It almost brings to mind like the Kim Jong-un letters and other memorabilia of sorts from his presidency that he wanted to keep and sort of store in some sort of way, again, completely flouting, archiving, and national security laws. But I think we need to know a bit more before I can pass much judgment.

KEILAR: Elie, does this new reporting reveal anything to you about specific charges that the DOJ might be focusing on or what type of case they're building?

HONIG: So, it's clear to me the DOJ, based on the subpoenas they have been serving and the questions they've been asking, is focused on obstruction of justice, on were there efforts to lie to the FBI, to lie in response to that subpoena, to hide documents when the search warrant was coming down? I think that's clearly become a focus of DOJ's investigation.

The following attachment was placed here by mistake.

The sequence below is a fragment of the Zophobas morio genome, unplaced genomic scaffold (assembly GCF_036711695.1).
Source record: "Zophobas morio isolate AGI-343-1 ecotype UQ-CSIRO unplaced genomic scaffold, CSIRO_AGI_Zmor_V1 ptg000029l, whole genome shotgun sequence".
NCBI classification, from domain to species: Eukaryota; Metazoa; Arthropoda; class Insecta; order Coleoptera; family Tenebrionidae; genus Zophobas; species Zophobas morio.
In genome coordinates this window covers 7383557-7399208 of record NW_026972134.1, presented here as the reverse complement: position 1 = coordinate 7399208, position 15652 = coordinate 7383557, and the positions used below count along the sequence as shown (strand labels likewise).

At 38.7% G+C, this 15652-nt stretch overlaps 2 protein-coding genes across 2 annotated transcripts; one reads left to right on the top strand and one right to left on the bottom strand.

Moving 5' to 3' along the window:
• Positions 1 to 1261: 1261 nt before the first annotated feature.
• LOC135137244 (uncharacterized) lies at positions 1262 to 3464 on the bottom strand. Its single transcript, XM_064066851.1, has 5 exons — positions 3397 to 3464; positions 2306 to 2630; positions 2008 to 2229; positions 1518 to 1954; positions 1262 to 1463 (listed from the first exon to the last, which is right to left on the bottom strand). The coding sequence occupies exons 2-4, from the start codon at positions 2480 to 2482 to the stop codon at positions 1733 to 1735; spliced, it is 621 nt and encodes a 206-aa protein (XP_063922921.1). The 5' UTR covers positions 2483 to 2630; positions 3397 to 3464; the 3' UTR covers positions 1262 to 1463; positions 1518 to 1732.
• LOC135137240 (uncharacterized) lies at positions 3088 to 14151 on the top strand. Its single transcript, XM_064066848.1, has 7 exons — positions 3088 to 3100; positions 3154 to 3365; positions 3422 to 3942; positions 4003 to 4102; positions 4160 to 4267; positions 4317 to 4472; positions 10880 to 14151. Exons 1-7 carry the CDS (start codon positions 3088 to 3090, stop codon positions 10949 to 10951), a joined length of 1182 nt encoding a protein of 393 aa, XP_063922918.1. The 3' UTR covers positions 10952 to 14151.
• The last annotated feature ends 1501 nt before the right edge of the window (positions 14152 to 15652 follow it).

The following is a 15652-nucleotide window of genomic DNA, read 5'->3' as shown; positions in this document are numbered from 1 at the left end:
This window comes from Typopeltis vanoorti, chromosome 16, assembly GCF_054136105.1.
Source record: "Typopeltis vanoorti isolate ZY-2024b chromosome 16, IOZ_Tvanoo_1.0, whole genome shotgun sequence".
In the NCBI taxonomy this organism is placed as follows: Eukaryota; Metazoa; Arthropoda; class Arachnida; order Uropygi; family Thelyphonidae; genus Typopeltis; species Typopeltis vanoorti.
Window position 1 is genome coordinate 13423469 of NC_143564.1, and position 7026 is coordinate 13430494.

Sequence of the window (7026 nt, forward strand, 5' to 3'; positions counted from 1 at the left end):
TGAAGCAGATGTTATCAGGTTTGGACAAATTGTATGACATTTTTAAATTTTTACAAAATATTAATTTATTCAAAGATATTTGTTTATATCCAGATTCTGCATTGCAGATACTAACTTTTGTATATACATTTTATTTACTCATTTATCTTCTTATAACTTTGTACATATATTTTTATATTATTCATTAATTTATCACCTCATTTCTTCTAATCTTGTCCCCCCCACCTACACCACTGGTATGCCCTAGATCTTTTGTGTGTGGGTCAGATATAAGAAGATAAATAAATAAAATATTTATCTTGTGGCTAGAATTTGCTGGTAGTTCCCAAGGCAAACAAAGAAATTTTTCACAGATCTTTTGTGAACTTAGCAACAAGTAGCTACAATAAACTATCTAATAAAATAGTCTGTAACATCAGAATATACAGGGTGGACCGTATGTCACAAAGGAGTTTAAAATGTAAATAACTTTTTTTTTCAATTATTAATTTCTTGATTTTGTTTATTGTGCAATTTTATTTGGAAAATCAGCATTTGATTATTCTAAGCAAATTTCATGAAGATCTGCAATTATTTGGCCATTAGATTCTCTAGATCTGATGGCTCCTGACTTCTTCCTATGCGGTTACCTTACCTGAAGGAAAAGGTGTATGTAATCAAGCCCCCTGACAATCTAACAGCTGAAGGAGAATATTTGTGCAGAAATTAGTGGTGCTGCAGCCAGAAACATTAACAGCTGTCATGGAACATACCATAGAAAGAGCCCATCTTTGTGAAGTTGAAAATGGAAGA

The question is, is DOJ willing, if they believe they have a charge on obstruction, to charge obstruction even if they don't have some other crime relating to mishandling of classified documents. That's a difficult tactical decision.

KEILAR: Then, Alyssa, you know, Tim Parlatore, who is an attorney for Trump, told CNN earlier this month that the aide had not seen the classified markings. Do you think that's plausible?

GRIFFIN: Well, the reality is the former president knows how you're supposed to and not supposed to handle classified documents. My understanding is this is a very junior aide, likely did not have a clearance herself. I think that kind of comes with the territory when you direct somebody who wouldn't even know better to kind of do your dirty work.